- Autism (commonly referred to as ASD, autism spectrum disorder) refers to a broad range of conditions characterized by challenges with social skills, repetitive behaviors, speech, and nonverbal communication.
- The effects of ASD and the severity of symptoms can be very different in each person. Additionally, these things can also change over time. This is why it's considered a spectrum.
- Many people with ASD gift the world with inventions or new ways of thinking. Judy Singer, for example, is the woman who coined the term "neurodiversity" in the 1990s.
What is autism?
Autism (commonly referred to as ASD, autism spectrum disorder) refers to a broad range of conditions characterized by challenges with social skills, repetitive behaviors, speech, and nonverbal communication.
What is neurodiversity?
Neurodiversity is the concept that there are many different variations of human functionality and that each and every variation needs to be better understood and respected.
Previously (and in some places, currently), neurological differences such as autism or ADHD were considered medical deficits. They were classified as things that need to be treated and cured.
Neurodiversity is an alternative approach to learning and disability that shifts the focus from treatment and cures to acceptance and accommodation. The neurodiversity movement began in the late 1990s, when sociologist Judy Singer (who is on the autism spectrum), came up with the word to describe conditions such as ADHD, autism, and dyslexia. This ideology recognizes that neurological differences are the result of natural variations to the human genome.
What does it mean to be on the autism spectrum?
The “official” term for the diagnosis is ASD (autism spectrum disorder). While the days where things were viewed as black and white aren’t too far behind us, the world is slowly gravitating towards understanding that many things (from mental health conditions to gender) can land on a spectrum. The effects of ASD and the severity of symptoms can be very different in each person. Additionally, these things can also change over time. This is why it’s considered a spectrum.
There are several people throughout history who have been rumored to be on the autism spectrum, from infamous author Lewis Carroll, to iconic mathematician Isaac Newton. Many people with ASD gift the world with inventions or new ways of thinking. In fact, the first entry on the list is the woman who coined the term “neurodiversity” in the 1990s, Judy Singer.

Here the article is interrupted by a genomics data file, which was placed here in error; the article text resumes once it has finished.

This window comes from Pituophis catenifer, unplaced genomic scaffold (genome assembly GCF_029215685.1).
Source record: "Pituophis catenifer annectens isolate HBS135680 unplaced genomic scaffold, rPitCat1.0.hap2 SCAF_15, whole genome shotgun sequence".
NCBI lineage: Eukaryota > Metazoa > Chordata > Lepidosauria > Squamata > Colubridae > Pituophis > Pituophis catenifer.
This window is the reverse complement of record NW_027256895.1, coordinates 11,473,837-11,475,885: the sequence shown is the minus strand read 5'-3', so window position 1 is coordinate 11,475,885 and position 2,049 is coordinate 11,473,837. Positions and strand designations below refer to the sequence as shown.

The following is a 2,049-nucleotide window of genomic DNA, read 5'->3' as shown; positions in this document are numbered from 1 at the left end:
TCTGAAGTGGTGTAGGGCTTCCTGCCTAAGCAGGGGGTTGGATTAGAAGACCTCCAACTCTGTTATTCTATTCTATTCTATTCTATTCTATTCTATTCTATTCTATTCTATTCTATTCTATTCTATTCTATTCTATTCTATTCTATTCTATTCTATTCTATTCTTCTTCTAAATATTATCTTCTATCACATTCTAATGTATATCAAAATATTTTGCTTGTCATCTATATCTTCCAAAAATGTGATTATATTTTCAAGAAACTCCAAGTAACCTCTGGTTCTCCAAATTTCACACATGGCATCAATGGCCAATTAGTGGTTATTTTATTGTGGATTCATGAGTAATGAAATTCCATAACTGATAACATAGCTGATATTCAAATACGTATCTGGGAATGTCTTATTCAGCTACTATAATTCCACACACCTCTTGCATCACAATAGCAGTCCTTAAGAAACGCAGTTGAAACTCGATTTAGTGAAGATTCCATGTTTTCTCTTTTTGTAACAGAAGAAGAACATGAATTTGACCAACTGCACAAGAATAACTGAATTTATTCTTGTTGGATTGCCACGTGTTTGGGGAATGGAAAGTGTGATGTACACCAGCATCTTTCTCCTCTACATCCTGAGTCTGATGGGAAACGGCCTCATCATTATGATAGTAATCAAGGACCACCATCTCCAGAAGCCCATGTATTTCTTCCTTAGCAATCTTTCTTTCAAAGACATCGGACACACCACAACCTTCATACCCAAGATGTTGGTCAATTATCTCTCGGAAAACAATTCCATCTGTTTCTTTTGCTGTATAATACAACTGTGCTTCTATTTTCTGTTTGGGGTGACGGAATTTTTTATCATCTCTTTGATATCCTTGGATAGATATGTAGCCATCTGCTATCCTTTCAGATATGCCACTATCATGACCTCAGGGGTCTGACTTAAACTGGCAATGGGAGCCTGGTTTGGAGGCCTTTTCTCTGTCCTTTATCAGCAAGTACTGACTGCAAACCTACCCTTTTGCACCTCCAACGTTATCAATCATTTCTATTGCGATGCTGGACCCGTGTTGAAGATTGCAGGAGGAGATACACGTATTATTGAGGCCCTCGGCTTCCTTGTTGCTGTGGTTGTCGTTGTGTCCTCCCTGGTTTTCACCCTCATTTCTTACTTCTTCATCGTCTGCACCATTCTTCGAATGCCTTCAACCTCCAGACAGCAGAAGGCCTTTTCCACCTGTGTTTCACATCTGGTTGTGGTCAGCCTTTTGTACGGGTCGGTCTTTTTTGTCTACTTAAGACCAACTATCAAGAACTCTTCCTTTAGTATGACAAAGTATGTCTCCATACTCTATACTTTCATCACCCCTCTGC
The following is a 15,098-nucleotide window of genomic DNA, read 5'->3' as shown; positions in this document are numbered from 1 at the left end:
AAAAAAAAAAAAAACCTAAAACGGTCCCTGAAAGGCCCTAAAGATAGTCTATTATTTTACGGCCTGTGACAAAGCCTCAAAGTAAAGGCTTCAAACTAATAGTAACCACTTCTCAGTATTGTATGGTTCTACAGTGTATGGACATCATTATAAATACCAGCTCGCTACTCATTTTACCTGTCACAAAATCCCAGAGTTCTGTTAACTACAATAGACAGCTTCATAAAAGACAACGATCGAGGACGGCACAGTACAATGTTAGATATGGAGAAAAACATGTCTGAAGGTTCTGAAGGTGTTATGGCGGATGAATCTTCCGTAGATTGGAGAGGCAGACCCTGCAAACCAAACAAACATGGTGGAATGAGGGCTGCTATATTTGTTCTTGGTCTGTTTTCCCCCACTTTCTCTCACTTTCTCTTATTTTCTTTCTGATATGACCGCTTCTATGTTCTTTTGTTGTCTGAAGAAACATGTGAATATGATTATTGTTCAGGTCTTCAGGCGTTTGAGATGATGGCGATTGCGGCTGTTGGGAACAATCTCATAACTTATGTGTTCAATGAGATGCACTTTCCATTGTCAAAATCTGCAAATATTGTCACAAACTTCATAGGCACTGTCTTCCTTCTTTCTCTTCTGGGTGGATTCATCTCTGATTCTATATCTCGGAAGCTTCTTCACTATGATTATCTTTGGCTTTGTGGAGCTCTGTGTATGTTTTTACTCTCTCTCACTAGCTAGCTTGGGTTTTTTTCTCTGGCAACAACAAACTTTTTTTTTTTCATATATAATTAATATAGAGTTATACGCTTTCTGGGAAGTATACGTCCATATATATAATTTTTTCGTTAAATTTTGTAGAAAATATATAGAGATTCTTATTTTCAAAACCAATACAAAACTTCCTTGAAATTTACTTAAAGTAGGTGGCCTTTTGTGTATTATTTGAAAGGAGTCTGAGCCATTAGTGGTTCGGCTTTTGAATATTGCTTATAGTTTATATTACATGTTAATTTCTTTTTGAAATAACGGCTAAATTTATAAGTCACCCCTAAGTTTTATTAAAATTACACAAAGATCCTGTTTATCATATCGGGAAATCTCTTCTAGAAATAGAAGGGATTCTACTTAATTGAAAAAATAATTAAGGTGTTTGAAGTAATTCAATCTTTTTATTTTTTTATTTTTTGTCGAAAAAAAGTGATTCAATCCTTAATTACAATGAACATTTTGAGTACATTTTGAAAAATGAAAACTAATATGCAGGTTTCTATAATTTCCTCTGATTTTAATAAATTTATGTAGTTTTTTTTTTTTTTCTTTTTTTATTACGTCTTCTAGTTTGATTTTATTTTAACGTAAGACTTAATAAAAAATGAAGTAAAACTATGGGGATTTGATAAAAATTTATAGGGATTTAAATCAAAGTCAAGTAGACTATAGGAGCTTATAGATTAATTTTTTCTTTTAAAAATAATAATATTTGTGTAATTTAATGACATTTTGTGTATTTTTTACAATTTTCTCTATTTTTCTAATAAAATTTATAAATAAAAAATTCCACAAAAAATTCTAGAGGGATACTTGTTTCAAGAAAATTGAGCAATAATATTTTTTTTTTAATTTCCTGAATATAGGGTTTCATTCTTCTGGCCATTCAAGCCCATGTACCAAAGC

“I think the concept of Neurodiversity has been world-changing, by giving us a new perspective on humanity, but it needs to mature to the point where we see that human nature is complex, and nature is beautiful but not benign.”
– Judy Singer to Autism Awareness
“There is nothing stronger than a broken woman who has rebuilt herself.”
– Hannah Gadsby, Marie Claire
Credit: World Travel & Tourism Council / Flickr
“And I know that the younger generation is doing things that are so ingenious. And for them it’s not a matter of a political belief or an environmental stance. It’s really just common sense.”
– Daryl Hannah, NBC News
“There are enough people in the world who are going to write you off. You don’t need to do that to yourself.”
– Susan Boyle, “The Woman I Was Born to Be: My Story“
“We float around and we run across each other and we learn about ourselves, and we make mistakes and we do great things. We hurt others, we hurt ourselves, we make others happy and we please ourselves. We can and should forgive ourselves and each other for that.”
– Dan Harmon
“When I was younger I was looking for this magic meaning of life. It’s very simple now. Making the lives of others better, doing something of lasting value. That’s the meaning of life, it’s that simple.”
– Dr. Temple Grandin, WECapable
“Recognizing and respecting differences in others, and treating everyone like you want them to treat you, will help make our world a better place for everyone.”
– Kim Peek, All That’s Interesting
“What a man does for pay is of little significance. What he is, as a sensitive instrument responsive to the world’s beauty, is everything!”
– H.P. Lovecraft
“I would play with numbers in a way that other kids would play with their friends.”
– Daniel Tammet
Credit: gdcgraphics on Flickr
“My philosophy is: It’s none of my business what people say of me and think of me. I am what I am, and I do what I do. I expect nothing and accept everything. And it makes life so much easier.”
– Sir Anthony Hopkins
“It does not matter what sixty-six percent of people do in any particular situation. All that matters is what you do.”
– John Elder Robinson, “Be Different: Adventures of a Free-Range Aspergian with Practical Advice for Aspergians, Misfits, Families & Teachers“